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The Beauty of Dutchtown, Part 31: Louisiana Avenue Between Meramec and Gasconade Streets, West Side

We’re picking up the “The Beauty of Dutchtown” series which was left off at Number 30.

Louisiana Avenue between Meramec and Gasconade streets is an interesting street in that it seems to have largely been built by 1908, which is relatively early for this part of Dutchtown. Just north of the old streetcar route on Meramec are a row of nice two-family houses, each careful mirror images of each other in dark red and tan brick. There is a vacant lot separating the house above from the three below; I suspect there was a fifth house with tan brick identical to the middle house below that has sadly been demolished.

Then there’s a latecomer, which is an Arts and Crafts/Gingerbread style house, just north of the one-block Klocke Street, which runs between South Grand Boulevard and Louisiana Avenue.

Then we get to two, very exciting houses, and one mystery. The first of the two exciting houses is the one with the mystery. It is wood frame, and stylistically is clearly from the mid Nineteenth Century.

When we consult the Sanborn Fire Insurance Map from October of 1908, we see no sign of the house sitting right next to the alley. So what gives? Well, look around the corner on Klocke, and there is a wood frame house (in yellow, to denote wood), that has a suspiciously similar groundplan of the house that now sits next to the big sqaure red brick house on Louisiana. I suspect they might have moved the house.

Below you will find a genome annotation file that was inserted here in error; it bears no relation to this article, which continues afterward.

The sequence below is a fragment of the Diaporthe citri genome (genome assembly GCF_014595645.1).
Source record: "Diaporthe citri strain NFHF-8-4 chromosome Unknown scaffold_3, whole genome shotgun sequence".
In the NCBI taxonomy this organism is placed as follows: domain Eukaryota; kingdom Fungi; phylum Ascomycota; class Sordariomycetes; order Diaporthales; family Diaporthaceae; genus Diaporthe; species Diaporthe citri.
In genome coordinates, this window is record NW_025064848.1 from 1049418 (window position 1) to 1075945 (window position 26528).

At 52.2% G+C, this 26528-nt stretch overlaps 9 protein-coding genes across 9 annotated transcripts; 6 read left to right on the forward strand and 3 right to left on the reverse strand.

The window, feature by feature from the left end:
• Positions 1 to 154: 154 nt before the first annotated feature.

That red brick house is right where it should be, and this house is old, perhaps 1860s. Unfortunately, Compton and Dry’s Pictorial St. Louis does not go this far south, so we cannot consult that resource. The house is a center hall Greek Revival country home, and it is very rare. I don’t think the dormers were in that original configuration, though. This is not the only house of this type in Dutchtown.

Then there are these amazing little guys, wit a lot of style and are great examples of a style of living that many people might find strange today. I bet the kitchens and dining rooms are in the basement, and the living room and some bedrooms are on the first floor. They have a lot of panache, even for someone of lesser means. It is also interesting how the three have all lived different lives since they were built together, the one on the left partially cropped out of the photo the one having lived the most “interesting.”

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